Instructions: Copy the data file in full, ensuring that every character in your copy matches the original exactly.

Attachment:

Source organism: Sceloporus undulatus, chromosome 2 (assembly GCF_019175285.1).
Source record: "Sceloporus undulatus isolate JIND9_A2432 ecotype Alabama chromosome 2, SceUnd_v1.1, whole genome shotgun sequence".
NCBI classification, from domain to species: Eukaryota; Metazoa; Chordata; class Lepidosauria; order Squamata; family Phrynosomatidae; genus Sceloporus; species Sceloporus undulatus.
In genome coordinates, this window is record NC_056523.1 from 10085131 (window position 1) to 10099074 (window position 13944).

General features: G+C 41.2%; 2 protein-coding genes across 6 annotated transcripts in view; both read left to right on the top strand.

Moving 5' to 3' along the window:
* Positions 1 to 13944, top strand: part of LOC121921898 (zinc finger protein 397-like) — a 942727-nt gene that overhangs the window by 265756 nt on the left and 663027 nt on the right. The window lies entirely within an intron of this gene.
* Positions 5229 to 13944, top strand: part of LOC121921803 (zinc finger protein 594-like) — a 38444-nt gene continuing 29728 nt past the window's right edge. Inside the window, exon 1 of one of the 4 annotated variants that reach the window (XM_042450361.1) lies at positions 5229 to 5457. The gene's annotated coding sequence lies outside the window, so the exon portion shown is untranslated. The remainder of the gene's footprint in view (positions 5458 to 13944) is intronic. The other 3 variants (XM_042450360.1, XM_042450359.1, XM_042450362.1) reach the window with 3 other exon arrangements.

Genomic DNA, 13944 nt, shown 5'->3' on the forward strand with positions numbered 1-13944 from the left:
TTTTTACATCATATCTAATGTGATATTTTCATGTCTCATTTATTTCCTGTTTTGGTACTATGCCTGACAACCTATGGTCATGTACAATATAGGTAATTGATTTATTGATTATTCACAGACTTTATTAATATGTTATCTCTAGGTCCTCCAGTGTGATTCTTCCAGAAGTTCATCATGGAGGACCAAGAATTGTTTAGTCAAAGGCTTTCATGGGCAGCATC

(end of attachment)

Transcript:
Source organism: Sceloporus undulatus, chromosome 2 (assembly GCF_019175285.1).
Source record: "Sceloporus undulatus isolate JIND9_A2432 ecotype Alabama chromosome 2, SceUnd_v1.1, whole genome shotgun sequence".
NCBI classification, from domain to species: Eukaryota; Metazoa; Chordata; class Lepidosauria; order Squamata; family Phrynosomatidae; genus Sceloporus; species Sceloporus undulatus.
In genome coordinates, this window is record NC_056523.1 from 10085131 (window position 1) to 10099074 (window position 13944).

General features: G+C 41.2%; 2 protein-coding genes across 6 annotated transcripts in view; both read left to right on the top strand.

Moving 5' to 3' along the window:
* Positions 1 to 13944, top strand: part of LOC121921898 (zinc finger protein 397-like) — a 942727-nt gene that overhangs the window by 265756 nt on the left and 663027 nt on the right. The window lies entirely within an intron of this gene.
* Positions 5229 to 13944, top strand: part of LOC121921803 (zinc finger protein 594-like) — a 38444-nt gene continuing 29728 nt past the window's right edge. Inside the window, exon 1 of one of the 4 annotated variants that reach the window (XM_042450361.1) lies at positions 5229 to 5457. The gene's annotated coding sequence lies outside the window, so the exon portion shown is untranslated. The remainder of the gene's footprint in view (positions 5458 to 13944) is intronic. The other 3 variants (XM_042450360.1, XM_042450359.1, XM_042450362.1) reach the window with 3 other exon arrangements.

Genomic DNA, 13944 nt, shown 5'->3' on the forward strand with positions numbered 1-13944 from the left:
TTTTTACATCATATCTAATGTGATATTTTCATGTCTCATTTATTTCCTGTTTTGGTACTATGCCTGACAACCTATGGTCATGTACAATATAGGTAATTGATTTATTGATTATTCACAGACTTTATTAATATGTTATCTCTAGGTCCTCCAGTGTGATTCTTCCAGAAGTTCATCATGGAGGACCAAGAATTGTTTAGTCAAAGGCTTTCATGGGCAGCATC